I must declare I’m a bit of a fan of the guys at Ringbrothers in the US and the billet alloy parts they manufacture for early Mustangs, and my vehicle displays many of their parts. The strut brace is one such impressive item, functionally stiffening up the front of the car, but it’s also a very nice piece of kit to look at, all engineered from billet alloy. The interior and exterior door handles, door pulls, front and rear boot strut, and shifter are also Ringbrothers items. Even the fasteners used for attaching the body panels have been replaced with custom items, a detail that is not missed by judges when the car gets displayed at shows.

LED lighting was also added to the wish list, and Panelworks added this treatment to the engine bay, under the dash, and boot areas. The system allows you a number of different-coloured light effects controlled by a remote. So, once under spotlights at shows, you can adjust these for maximum visual effect. Another item on the list was the push-button start-stop ignition system, electric handbrake, and additional override cooling fans, which operate via a flick of a switch located in the overhead console panel.

I remember when Malcolm first handed me the ‘keys’ — OK, since we don’t have any keys, it’s a fob instead. Anyway, the Mustang was certainly a handful, and I found out very quickly that you had to be pretty sure you had your wits about you once you hit the gas pedal. This car will bite you. Maximum power is best applied in a straight line otherwise you end up having to make some serious corrections. But, hey, that’s the fun of a Roush engine. These things are built with a lumpy cam and like to rev and run hot.


Roush itself describes them as “putting the ‘hot’ into hot rods”. There’s nothing better than ripping through the Tremec TKO 600 gearbox and really winding the car out on a twisting back road. She handles nice and flat, with very little body roll, something the original Santa Barbara car wasn’t very good at when it was first exposed to New Zealand roads.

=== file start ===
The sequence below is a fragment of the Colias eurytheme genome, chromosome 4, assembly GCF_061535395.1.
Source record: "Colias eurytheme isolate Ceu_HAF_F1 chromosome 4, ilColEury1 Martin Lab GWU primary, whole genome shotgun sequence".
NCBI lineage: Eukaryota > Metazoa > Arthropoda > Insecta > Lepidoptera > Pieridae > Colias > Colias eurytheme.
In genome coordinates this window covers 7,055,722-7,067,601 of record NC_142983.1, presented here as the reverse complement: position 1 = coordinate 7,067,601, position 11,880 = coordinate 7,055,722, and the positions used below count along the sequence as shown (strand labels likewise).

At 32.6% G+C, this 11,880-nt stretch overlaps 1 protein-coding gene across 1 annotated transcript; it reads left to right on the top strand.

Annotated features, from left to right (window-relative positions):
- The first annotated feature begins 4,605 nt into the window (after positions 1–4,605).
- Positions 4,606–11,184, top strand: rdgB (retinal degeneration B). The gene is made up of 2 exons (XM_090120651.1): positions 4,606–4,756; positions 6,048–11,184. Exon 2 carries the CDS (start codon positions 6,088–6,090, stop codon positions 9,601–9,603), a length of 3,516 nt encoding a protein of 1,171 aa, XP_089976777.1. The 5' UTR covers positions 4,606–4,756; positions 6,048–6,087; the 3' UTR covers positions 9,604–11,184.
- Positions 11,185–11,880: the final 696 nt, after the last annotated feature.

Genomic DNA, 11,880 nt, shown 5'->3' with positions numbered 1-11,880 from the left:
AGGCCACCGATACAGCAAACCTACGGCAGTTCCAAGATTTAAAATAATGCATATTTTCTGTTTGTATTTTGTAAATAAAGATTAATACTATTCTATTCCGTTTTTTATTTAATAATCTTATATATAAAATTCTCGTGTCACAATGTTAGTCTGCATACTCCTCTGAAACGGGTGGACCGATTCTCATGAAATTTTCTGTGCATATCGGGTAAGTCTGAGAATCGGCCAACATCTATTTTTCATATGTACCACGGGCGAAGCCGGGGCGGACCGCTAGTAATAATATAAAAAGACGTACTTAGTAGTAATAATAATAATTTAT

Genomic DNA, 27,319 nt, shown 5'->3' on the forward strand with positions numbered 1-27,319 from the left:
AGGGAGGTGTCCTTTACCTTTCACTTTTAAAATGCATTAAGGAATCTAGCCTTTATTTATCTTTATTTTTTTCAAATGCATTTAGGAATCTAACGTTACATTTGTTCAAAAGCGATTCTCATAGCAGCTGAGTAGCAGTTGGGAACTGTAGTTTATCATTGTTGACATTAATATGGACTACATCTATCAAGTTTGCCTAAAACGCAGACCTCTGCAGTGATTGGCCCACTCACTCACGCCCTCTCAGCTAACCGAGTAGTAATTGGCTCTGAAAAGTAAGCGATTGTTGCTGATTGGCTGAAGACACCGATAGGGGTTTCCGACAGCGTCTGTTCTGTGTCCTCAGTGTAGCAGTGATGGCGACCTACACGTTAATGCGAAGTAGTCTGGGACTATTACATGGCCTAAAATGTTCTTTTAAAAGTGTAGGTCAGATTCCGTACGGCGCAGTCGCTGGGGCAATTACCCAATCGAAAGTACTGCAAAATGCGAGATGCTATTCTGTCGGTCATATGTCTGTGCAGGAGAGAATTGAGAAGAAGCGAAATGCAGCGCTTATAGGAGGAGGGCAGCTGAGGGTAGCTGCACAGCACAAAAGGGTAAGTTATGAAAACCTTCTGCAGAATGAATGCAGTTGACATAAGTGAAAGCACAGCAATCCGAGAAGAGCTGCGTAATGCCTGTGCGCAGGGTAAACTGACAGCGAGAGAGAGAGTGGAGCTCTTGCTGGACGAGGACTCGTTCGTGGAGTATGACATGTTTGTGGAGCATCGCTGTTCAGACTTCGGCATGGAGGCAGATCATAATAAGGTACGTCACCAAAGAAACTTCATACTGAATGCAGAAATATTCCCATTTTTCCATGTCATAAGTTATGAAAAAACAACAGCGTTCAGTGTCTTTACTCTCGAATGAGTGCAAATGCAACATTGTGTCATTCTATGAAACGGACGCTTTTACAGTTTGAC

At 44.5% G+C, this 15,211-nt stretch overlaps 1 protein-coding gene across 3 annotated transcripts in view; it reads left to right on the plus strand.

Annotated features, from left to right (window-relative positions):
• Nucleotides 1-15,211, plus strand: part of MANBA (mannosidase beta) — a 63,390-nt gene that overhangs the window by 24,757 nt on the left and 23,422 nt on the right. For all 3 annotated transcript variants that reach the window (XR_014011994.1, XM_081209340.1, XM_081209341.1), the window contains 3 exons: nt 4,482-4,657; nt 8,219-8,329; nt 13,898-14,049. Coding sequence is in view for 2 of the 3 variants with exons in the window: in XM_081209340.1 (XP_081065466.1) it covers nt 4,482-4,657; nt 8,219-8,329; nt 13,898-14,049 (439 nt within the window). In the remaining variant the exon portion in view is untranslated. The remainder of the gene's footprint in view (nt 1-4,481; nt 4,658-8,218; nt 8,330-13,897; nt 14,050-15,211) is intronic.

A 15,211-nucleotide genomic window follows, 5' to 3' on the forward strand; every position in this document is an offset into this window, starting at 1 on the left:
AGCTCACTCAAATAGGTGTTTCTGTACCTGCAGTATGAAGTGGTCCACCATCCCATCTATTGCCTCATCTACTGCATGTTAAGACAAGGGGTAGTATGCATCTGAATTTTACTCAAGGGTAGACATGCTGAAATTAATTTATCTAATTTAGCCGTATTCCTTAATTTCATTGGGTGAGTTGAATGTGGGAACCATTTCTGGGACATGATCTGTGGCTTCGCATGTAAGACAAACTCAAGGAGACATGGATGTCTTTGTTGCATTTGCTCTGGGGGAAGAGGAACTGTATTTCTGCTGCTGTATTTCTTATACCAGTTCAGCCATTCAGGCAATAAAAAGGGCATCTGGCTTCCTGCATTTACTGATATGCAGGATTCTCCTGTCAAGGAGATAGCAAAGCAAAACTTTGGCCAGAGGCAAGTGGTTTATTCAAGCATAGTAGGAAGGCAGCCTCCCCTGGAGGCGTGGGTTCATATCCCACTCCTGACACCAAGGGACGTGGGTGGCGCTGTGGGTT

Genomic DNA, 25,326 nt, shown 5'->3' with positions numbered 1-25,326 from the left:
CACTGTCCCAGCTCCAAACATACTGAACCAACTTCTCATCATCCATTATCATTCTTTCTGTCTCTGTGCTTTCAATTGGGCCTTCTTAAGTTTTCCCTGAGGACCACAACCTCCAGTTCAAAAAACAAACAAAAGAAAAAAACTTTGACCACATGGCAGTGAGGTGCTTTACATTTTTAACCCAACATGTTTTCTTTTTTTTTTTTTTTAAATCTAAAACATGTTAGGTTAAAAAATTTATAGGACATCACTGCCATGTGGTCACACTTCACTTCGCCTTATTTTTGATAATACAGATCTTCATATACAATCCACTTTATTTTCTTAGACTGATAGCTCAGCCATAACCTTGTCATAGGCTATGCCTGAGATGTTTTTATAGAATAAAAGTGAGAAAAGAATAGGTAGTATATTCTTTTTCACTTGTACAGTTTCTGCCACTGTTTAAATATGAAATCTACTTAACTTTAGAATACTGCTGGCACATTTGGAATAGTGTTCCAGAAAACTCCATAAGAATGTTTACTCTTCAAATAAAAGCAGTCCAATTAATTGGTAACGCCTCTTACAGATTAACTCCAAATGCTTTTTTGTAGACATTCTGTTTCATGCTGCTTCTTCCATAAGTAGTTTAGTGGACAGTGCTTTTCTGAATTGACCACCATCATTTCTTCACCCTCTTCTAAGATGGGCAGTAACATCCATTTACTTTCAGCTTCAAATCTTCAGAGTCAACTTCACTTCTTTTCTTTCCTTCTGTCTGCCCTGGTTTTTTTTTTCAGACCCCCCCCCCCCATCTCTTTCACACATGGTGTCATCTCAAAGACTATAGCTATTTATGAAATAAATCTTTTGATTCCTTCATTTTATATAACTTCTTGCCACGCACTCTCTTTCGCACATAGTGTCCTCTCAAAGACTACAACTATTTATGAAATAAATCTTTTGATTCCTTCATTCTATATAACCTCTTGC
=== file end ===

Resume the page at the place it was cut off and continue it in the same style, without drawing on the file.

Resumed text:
I think one of the nicest things about building a car like this is the people you meet along the way, the craftsmen and women out there, and the joy you get from others seeing the car for the first time, who understand and acknowledge the effort that goes into building a one-off. The first time the completed car was displayed to the public was at the National Mustang Convention and Car Show, where hundreds of Mustang owners come together to enjoy each other’s company and their creations. ‘65 Fast’ didn’t disappoint, either, picking up Best Restomod (all years category) — no easy task — and it since continued its winning formula. But 2020 is it for the awards; it’s now back to the tarmac and I’m hoping to get the car on the race track to really test the set-up.

I get asked by a lot of people if this car is finally finished, but the problem I have is, as a designer, you are continually relooking at the thing, thinking maybe this or that needs to change or be added to, so the simple answer is, it’s a work in progress.

Mike Pearce

Car Club: Waikato Mustang Owners Club
Age: Untested
Occupation: Graphic-design company owner
Previously owned cars: 1967 Mustang notchback, Subaru WRX STi and GTB wagon, custom VW Beetle
Dream car: Depends on the usage really
Why the Mustang? Always wanted a first-generation Mustang (fastback) since I was 16 years old
Build time: Two years
Length of ownership: 10 years
Mike thanks: Matamata Panelworks (Malcolm ‘the Boss’, Jhune ‘Metal Magician’); Blair ‘Painting Artist’ at Matamata Paintworks; Ted from Matamata Auto Trimmers; James from Mag & Turbo Ponsonby; finally, thanks to Lara, Evie, and Imy for putting up with my obsession these last few years

This article originally appeared in NZV8 issue No. 185